• @JaredPar - "having a top level handler is the worst thing that can happen" - but that's exactly what happens in an ASP.NET app if a Page.Load handler throws. Whether there should be a top-level handler or fail-fast is orthogonal to this question - the situation is exactly the same whether the exception is thrown from an event handler or from any other code. – Joe Jun 25 '10 at 6:56

The only two types of exceptions that should come out of events are serious, potentially process-ending ones like System.OutOfMemoryException or System.DllNotFoundException, and things that are clearly programming errors, like System.StackOverflowException or System.InvalidCastException. Catching and dropping these kinds of exceptions is never a good idea -- let them float up to the top and let the developer decide what to do with them on an application level.

As for the rest... any common or garden-variety exception like System.IO.IOException should be handled inside your event, and you should have some mechanism for returning such error conditions to the caller.

  • Oo, that just got me thinking.. what about ThreadAbortException? – Flynn1179 Jun 24 '10 at 23:36
  • ThreadAbortException is an interesting one because it doesn't matter if you catch it or not -- it'll just get rethrown at the end of a catch block. – Warren Rumak Jun 25 '10 at 0:15
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    @Joe: In many cases, events represent an inversion of control, where the entity raising events does so purely for the benefit of the event recipients, and doesn't really care if the recipients do anything or not. What would be helpful would be a means of invoking the delegates in a multi-cast delegate in such a fashion that if one or more of them throw an exception, all delegates will be called, but an EventException<T> will be thrown with an Exceptions property yielding an IEnumerable<KeyvaluePair<EventHandler<T>, Exception>>. Too bad there's no standard implementation for such a thing. – supercat Mar 22 '11 at 20:51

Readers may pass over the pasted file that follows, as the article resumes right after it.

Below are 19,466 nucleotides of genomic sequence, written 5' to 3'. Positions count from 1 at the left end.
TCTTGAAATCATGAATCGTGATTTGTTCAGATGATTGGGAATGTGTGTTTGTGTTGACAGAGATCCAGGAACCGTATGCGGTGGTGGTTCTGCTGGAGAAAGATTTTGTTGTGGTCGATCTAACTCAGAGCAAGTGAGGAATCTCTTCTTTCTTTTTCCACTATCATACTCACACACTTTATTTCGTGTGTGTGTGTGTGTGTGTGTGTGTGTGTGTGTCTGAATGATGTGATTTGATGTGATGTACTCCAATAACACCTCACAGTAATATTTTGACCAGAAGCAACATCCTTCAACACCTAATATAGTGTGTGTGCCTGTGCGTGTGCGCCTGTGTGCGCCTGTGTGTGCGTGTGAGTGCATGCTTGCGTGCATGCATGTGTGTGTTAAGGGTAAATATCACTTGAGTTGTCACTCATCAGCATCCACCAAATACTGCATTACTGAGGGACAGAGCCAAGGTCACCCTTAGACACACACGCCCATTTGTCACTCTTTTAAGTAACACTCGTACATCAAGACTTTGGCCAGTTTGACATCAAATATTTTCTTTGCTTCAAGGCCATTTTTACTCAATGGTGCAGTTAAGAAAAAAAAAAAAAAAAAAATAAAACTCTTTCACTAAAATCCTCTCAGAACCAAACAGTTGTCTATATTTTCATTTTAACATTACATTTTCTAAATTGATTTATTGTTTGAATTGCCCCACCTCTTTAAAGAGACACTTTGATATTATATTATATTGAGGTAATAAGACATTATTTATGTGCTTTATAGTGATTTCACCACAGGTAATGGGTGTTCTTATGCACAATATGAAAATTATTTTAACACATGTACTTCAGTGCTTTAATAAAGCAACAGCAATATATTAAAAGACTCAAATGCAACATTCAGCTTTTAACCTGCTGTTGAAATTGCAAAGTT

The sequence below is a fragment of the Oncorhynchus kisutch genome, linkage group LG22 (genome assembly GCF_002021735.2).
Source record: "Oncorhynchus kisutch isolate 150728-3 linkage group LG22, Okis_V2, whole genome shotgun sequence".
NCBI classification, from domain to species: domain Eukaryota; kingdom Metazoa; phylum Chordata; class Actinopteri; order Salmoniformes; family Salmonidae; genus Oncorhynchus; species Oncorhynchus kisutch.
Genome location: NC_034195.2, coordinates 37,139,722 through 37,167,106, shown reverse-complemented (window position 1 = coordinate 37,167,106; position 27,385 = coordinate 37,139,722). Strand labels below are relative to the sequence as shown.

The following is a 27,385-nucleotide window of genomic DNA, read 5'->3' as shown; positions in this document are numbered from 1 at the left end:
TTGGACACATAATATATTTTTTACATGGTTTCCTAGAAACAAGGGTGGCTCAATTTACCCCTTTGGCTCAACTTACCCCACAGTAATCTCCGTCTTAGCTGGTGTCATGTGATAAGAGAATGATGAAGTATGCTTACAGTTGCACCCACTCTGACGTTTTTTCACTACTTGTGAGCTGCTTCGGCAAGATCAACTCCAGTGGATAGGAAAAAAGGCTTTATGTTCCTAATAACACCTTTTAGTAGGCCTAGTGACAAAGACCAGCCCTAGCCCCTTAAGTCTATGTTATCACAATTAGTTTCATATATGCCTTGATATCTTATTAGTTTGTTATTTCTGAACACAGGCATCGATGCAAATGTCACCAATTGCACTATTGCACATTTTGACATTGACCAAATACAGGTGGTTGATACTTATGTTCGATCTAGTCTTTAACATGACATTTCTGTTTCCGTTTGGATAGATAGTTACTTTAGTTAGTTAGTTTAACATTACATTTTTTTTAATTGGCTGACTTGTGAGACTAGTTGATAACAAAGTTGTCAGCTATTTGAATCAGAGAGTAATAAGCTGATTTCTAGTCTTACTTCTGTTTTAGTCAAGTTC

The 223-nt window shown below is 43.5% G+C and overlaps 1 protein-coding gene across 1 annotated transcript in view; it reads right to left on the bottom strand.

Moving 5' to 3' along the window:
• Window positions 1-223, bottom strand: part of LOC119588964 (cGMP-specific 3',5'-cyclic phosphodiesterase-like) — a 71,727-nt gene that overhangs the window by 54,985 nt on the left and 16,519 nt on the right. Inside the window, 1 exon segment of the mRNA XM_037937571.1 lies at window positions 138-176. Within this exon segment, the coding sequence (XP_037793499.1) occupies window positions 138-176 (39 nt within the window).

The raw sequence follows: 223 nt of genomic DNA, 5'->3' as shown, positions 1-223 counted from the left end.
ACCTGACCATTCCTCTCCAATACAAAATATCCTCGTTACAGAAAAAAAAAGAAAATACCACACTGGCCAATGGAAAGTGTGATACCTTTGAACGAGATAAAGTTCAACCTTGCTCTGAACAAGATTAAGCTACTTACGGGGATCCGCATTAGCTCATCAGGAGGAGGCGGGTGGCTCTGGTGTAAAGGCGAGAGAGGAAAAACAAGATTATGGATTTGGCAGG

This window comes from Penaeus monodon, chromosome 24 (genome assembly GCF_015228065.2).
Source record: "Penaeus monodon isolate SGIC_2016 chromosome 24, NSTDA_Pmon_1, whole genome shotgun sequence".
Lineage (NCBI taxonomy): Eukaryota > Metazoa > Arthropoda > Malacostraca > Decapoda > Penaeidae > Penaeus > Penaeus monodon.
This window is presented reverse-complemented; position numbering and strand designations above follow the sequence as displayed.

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    @ToolmakerSteve: Since I wrote the above, I've come to realize that the one of the biggest problems with exceptions is that the question of whether code should react to an exception is largely orthogonal to whether it will resolve the exceptional condition. "Finally" blocks should be more common than "Catch-and-resolve", but "react-without-resolving" should be common as well. If an exception in a block of code could leave an object in a bad state, a "react-without-resolving" block should be used to invalidate the object. – supercat Jul 11 '13 at 2:23
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    @ToolmakerSteve: The primary argument against "Pokemon" exception handling is that unexpected exceptions may have left objects in an unknown state. I would posit that if an unexpected exception during an operation could corrupt an object, the operation should be wrapped in code which ensures the object will be in an expressly-invalidated (and thus not unknown) state. If the object is critically needed, the fact that it's been invalidated will ensure fail-fast behavior. If the object isn't needed, the fact that it's corrupt shouldn't matter. – supercat Jul 11 '13 at 2:26

In an ideal world, event handlers shouldn't raise exceptions. Raising an exception in an event handler tends to lead to very difficult to handle situations, and unexpected behavior. As you mentioned- this blocks subsequent event handlers from seeing the event, and the exception propagates into the event producer's code since it raised the event.

Ideally, event handlers should be fast (if they're long running, they should try to schedule the work in a separate thread) and as close to error free as possible.

  • "Ideally, event handlers should be fast" - what about Page.Load in an ASP.NET app? There are no general rules here. Propagating an exception from an event handler is perfectly OK, and generally leads to the easy-to-handle situation of an exception propagating to the top level handler. – Joe Jun 25 '10 at 5:39

In an ideal word, exceptions should not exist. In a developer real word, exceptions are always expected and should be intercepted (caught), propagated or inhibited as situation asks.